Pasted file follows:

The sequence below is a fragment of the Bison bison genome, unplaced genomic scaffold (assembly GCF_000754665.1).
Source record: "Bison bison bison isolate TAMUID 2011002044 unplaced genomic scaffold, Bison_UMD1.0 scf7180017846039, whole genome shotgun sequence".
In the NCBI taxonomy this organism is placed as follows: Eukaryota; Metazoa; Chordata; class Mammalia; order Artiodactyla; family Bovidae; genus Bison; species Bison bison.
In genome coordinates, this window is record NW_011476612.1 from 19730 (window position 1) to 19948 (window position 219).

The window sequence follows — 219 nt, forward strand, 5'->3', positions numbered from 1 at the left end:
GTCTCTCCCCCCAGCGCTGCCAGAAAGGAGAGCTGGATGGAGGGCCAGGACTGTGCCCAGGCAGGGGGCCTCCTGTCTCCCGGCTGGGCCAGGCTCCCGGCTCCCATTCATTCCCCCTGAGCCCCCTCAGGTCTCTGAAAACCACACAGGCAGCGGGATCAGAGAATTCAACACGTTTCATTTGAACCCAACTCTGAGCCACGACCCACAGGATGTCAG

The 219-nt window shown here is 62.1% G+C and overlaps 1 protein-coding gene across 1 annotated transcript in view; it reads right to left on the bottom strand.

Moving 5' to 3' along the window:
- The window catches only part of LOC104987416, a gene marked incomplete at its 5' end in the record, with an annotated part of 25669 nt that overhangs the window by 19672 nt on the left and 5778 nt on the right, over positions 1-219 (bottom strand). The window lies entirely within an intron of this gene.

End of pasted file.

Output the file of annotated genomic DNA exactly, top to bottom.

The sequence below is a fragment of the Bison bison genome, unplaced genomic scaffold (assembly GCF_000754665.1).
Source record: "Bison bison bison isolate TAMUID 2011002044 unplaced genomic scaffold, Bison_UMD1.0 scf7180017846039, whole genome shotgun sequence".
In the NCBI taxonomy this organism is placed as follows: Eukaryota; Metazoa; Chordata; class Mammalia; order Artiodactyla; family Bovidae; genus Bison; species Bison bison.
In genome coordinates, this window is record NW_011476612.1 from 19730 (window position 1) to 19948 (window position 219).

The window sequence follows — 219 nt, forward strand, 5'->3', positions numbered from 1 at the left end:
GTCTCTCCCCCCAGCGCTGCCAGAAAGGAGAGCTGGATGGAGGGCCAGGACTGTGCCCAGGCAGGGGGCCTCCTGTCTCCCGGCTGGGCCAGGCTCCCGGCTCCCATTCATTCCCCCTGAGCCCCCTCAGGTCTCTGAAAACCACACAGGCAGCGGGATCAGAGAATTCAACACGTTTCATTTGAACCCAACTCTGAGCCACGACCCACAGGATGTCAG

The 219-nt window shown here is 62.1% G+C and overlaps 1 protein-coding gene across 1 annotated transcript in view; it reads right to left on the bottom strand.

Moving 5' to 3' along the window:
- The window catches only part of LOC104987416, a gene marked incomplete at its 5' end in the record, with an annotated part of 25669 nt that overhangs the window by 19672 nt on the left and 5778 nt on the right, over positions 1-219 (bottom strand). The window lies entirely within an intron of this gene.